Furthermore, there are characteristics of the Medicaid and Medicare programs which easily distinguish them from ordinary contracts of insurance. This is most evident in the case of Medicaid. Insurance contracts are characterized by the spreading of risks, among the various policyholders through the payment of premiums. See Group Life and Health Ins. Co. v. Royal Drug Co., 440 U.S. 205, 211, 99 S. Ct. 1067, 1073, 59 L. Ed. 2d 261 (1979). Medicaid, on the other hand, is designed as a system of federal grants to states to subsidize state programs that provide health benefits to the needy. As such, it bears little relation to the contractually-based risk-spreading which is an essential element of insurance contracts. Medicare bears a greater resemblance to a traditional insurance arrangement, but it too is distinguishable. Medicare is a form of social insurance, funded by mandatory taxes upon employers and employees. See 26 U.S.C. §§ 3101(b), 3111(b), 1401(b). As with the Social Security system, the benefits which accrue to each individual worker, "though flowing from the contributions he made to the national economy while actively employed, are not dependent on the degree to which he was called upon to support the system by taxation." Flemming v. Nestor, 363 U.S. 603, 609, 80 S. Ct. 1367, 1371-72, 4 L. Ed. 2d 1435 (1960) (holding that Social Security benefits are a noncontractual interest and not a property right). Thus the Medicare program is not a contract of insurance entered into between the United States and either the ultimate beneficiaries or the recipient health care providers.

For these reasons, and in light of the broad construction which must be given to Section 504, this Court concludes that Medicare and Medicaid constitute federal financial assistance within the meaning of that provision and the applicable regulations.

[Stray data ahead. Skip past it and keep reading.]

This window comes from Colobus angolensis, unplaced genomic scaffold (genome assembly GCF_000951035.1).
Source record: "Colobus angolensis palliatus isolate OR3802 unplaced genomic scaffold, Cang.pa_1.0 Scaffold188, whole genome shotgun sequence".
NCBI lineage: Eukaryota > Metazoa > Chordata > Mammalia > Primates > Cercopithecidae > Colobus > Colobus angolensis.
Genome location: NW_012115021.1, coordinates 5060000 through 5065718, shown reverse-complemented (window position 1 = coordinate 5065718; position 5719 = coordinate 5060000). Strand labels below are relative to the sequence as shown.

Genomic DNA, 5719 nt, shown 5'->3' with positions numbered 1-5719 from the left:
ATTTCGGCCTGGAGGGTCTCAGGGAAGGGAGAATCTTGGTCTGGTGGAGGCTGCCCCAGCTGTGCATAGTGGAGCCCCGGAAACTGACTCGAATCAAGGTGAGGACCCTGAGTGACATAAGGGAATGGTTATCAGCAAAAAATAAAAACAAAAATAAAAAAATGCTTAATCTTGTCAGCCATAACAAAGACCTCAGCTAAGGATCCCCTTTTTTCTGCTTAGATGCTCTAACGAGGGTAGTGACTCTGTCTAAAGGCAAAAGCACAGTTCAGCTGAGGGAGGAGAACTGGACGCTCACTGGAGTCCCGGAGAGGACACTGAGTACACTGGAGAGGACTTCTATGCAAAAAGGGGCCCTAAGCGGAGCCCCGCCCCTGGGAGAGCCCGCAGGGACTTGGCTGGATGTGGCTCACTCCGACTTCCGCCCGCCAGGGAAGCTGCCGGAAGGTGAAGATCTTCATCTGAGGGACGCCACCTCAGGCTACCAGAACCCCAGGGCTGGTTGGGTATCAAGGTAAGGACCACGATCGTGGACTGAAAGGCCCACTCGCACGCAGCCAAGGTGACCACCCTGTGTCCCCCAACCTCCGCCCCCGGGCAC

The final issue before this Court concerns the "program-specificity" of Section 504. Section 504 provides that no handicapped persons shall, by reason of their handicap, be subjected to discrimination "under any program or activity" receiving federal financial assistance. 29 U.S.C. § 794. As the Fifth Circuit recently ruled, this program-specific requirement means that a recipient of federal funding must comply with the statute's nondiscrimination provisions "when a discriminatory program is `benefited' by Federal financial assistance or when a federally assisted program itself is infected by a discriminatory environment." Iron Arrow Honor Society v. Heckler, 702 F.2d 549, 562 (5th Cir.1983) (interpreting the identically-worded provision contained in Title IX of the Education Amendments of 1972). Baylor admits that its in-patient and emergency room services the activities at its facility that HHS seeks to investigate are paid for in part through Medicare and Medicaid. Since these activities are directly benefited by federal assistance, they are a proper subject of HHS investigation.

Despite Baylor's argument to the contrary, the right of HHS to investigate a complaint is not restricted when the patient-complainant is not a beneficiary of either of the federal assistance programs (i.e. Medicare or Medicaid) which serve as the basis for the recipient's obligation to comply with the statute. The "programs or activities" language in Section 504 refers to the programs or activities of the recipient of the federal funding; it does not refer to either the federal funding programs themselves, or to the ultimate beneficiaries of those programs. Consequently, HHS has the right to seek enforcement of Section *1501 504 upon those programs or activities at Baylor which benefit from Medicare or Medicaid, without regard to whether a particular complainant is a direct beneficiary of one of those federal assistance programs.


In conclusion, this Court is of the opinion that the Government's motion for summary judgment must be granted. There are no material issues of fact in this case. The United States seeks the right to investigate into Baylor's compliance with Section 504 in connection with the provision of effective services for hearing-impaired persons in Baylor's in-patient and emergency room services. The United States is entitled to make that investigation.

It is so ORDERED.


[1] Section 504 provides in pertinent part:

No otherwise qualified handicapped individual in the United States, ... shall, solely by reason of his handicap, be excluded from the participation in, be denied the benefits of, or be subjected to discrimination under any program or activity receiving Federal financial assistance ....

29 U.S.C. § 794.

[2] That regulation provides, in pertinent part:

"Federal financial assistance" means any grant, loan, contract (other than a procurement contract or a contract of insurance or guaranty), or any other arrangement by which the Department provides or otherwise makes available assistance .....

45 C.F.R. § 84.3(h) (emphasis supplied).

[3] See 45 C.F.R. § 80, Appendix A, ¶ 121.

[4] See 45 C.F.R. § 84, Appendix A, Subpart A, Definition 1.